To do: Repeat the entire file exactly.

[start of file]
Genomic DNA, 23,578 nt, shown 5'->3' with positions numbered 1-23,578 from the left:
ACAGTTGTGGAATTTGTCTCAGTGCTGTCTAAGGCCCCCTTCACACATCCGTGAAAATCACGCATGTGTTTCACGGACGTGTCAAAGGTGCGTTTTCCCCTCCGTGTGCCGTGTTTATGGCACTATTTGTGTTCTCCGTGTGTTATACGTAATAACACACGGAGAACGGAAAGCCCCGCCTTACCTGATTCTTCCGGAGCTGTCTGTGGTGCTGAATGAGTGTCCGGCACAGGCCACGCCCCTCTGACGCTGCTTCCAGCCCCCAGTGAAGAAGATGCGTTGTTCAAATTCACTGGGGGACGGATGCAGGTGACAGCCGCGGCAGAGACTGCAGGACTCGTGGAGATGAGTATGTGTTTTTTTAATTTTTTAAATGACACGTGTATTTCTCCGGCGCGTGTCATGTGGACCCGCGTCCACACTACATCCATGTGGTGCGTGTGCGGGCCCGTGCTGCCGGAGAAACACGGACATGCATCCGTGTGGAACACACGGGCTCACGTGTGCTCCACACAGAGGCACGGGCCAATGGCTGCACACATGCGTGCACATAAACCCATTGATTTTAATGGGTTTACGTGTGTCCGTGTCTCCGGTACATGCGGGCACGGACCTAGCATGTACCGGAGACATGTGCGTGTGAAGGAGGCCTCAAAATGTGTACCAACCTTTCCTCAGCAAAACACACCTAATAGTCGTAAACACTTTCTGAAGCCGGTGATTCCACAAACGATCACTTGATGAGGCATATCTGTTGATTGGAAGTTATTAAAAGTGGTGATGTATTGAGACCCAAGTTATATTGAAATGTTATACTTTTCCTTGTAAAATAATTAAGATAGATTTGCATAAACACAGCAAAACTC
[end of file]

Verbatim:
Genomic DNA, 23,578 nt, shown 5'->3' with positions numbered 1-23,578 from the left:
ACAGTTGTGGAATTTGTCTCAGTGCTGTCTAAGGCCCCCTTCACACATCCGTGAAAATCACGCATGTGTTTCACGGACGTGTCAAAGGTGCGTTTTCCCCTCCGTGTGCCGTGTTTATGGCACTATTTGTGTTCTCCGTGTGTTATACGTAATAACACACGGAGAACGGAAAGCCCCGCCTTACCTGATTCTTCCGGAGCTGTCTGTGGTGCTGAATGAGTGTCCGGCACAGGCCACGCCCCTCTGACGCTGCTTCCAGCCCCCAGTGAAGAAGATGCGTTGTTCAAATTCACTGGGGGACGGATGCAGGTGACAGCCGCGGCAGAGACTGCAGGACTCGTGGAGATGAGTATGTGTTTTTTTAATTTTTTAAATGACACGTGTATTTCTCCGGCGCGTGTCATGTGGACCCGCGTCCACACTACATCCATGTGGTGCGTGTGCGGGCCCGTGCTGCCGGAGAAACACGGACATGCATCCGTGTGGAACACACGGGCTCACGTGTGCTCCACACAGAGGCACGGGCCAATGGCTGCACACATGCGTGCACATAAACCCATTGATTTTAATGGGTTTACGTGTGTCCGTGTCTCCGGTACATGCGGGCACGGACCTAGCATGTACCGGAGACATGTGCGTGTGAAGGAGGCCTCAAAATGTGTACCAACCTTTCCTCAGCAAAACACACCTAATAGTCGTAAACACTTTCTGAAGCCGGTGATTCCACAAACGATCACTTGATGAGGCATATCTGTTGATTGGAAGTTATTAAAAGTGGTGATGTATTGAGACCCAAGTTATATTGAAATGTTATACTTTTCCTTGTAAAATAATTAAGATAGATTTGCATAAACACAGCAAAACTC